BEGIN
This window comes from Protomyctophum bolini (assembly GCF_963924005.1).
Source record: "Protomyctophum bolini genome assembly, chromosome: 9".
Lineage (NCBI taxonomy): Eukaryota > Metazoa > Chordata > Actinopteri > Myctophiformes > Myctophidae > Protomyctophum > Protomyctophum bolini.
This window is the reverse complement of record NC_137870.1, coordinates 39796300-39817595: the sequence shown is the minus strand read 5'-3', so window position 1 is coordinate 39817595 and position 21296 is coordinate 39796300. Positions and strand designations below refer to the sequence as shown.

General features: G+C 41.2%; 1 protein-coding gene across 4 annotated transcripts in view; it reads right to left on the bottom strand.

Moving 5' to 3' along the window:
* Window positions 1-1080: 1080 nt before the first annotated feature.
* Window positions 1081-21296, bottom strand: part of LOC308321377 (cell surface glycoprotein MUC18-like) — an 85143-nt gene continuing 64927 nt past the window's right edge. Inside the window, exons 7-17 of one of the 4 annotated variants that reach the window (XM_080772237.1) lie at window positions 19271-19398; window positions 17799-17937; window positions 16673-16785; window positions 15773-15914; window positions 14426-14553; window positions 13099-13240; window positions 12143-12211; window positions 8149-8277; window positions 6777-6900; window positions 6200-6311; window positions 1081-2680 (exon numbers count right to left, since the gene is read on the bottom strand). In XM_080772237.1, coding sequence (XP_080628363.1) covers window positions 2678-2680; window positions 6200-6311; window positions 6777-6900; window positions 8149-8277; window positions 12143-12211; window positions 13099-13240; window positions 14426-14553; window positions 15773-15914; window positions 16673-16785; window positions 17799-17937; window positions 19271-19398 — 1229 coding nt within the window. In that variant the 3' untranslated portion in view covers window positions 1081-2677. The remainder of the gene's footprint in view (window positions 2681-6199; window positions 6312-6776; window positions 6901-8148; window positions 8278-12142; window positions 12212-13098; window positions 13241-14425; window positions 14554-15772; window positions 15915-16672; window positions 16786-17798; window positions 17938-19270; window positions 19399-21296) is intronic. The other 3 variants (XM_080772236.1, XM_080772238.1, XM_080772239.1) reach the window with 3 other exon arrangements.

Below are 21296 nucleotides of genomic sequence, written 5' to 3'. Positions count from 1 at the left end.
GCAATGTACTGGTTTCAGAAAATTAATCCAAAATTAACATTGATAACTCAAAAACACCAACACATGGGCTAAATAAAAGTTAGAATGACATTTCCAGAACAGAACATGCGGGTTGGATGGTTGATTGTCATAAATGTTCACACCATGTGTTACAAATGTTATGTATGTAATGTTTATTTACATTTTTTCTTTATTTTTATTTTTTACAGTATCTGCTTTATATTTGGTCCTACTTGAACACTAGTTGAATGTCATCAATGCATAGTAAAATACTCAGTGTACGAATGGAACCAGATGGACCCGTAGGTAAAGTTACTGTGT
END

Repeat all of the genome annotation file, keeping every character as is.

This window comes from Protomyctophum bolini (assembly GCF_963924005.1).
Source record: "Protomyctophum bolini genome assembly, chromosome: 9".
Lineage (NCBI taxonomy): Eukaryota > Metazoa > Chordata > Actinopteri > Myctophiformes > Myctophidae > Protomyctophum > Protomyctophum bolini.
This window is the reverse complement of record NC_137870.1, coordinates 39796300-39817595: the sequence shown is the minus strand read 5'-3', so window position 1 is coordinate 39817595 and position 21296 is coordinate 39796300. Positions and strand designations below refer to the sequence as shown.

General features: G+C 41.2%; 1 protein-coding gene across 4 annotated transcripts in view; it reads right to left on the bottom strand.

Moving 5' to 3' along the window:
* Window positions 1-1080: 1080 nt before the first annotated feature.
* Window positions 1081-21296, bottom strand: part of LOC308321377 (cell surface glycoprotein MUC18-like) — an 85143-nt gene continuing 64927 nt past the window's right edge. Inside the window, exons 7-17 of one of the 4 annotated variants that reach the window (XM_080772237.1) lie at window positions 19271-19398; window positions 17799-17937; window positions 16673-16785; window positions 15773-15914; window positions 14426-14553; window positions 13099-13240; window positions 12143-12211; window positions 8149-8277; window positions 6777-6900; window positions 6200-6311; window positions 1081-2680 (exon numbers count right to left, since the gene is read on the bottom strand). In XM_080772237.1, coding sequence (XP_080628363.1) covers window positions 2678-2680; window positions 6200-6311; window positions 6777-6900; window positions 8149-8277; window positions 12143-12211; window positions 13099-13240; window positions 14426-14553; window positions 15773-15914; window positions 16673-16785; window positions 17799-17937; window positions 19271-19398 — 1229 coding nt within the window. In that variant the 3' untranslated portion in view covers window positions 1081-2677. The remainder of the gene's footprint in view (window positions 2681-6199; window positions 6312-6776; window positions 6901-8148; window positions 8278-12142; window positions 12212-13098; window positions 13241-14425; window positions 14554-15772; window positions 15915-16672; window positions 16786-17798; window positions 17938-19270; window positions 19399-21296) is intronic. The other 3 variants (XM_080772236.1, XM_080772238.1, XM_080772239.1) reach the window with 3 other exon arrangements.

Below are 21296 nucleotides of genomic sequence, written 5' to 3'. Positions count from 1 at the left end.
GCAATGTACTGGTTTCAGAAAATTAATCCAAAATTAACATTGATAACTCAAAAACACCAACACATGGGCTAAATAAAAGTTAGAATGACATTTCCAGAACAGAACATGCGGGTTGGATGGTTGATTGTCATAAATGTTCACACCATGTGTTACAAATGTTATGTATGTAATGTTTATTTACATTTTTTCTTTATTTTTATTTTTTACAGTATCTGCTTTATATTTGGTCCTACTTGAACACTAGTTGAATGTCATCAATGCATAGTAAAATACTCAGTGTACGAATGGAACCAGATGGACCCGTAGGTAAAGTTACTGTGT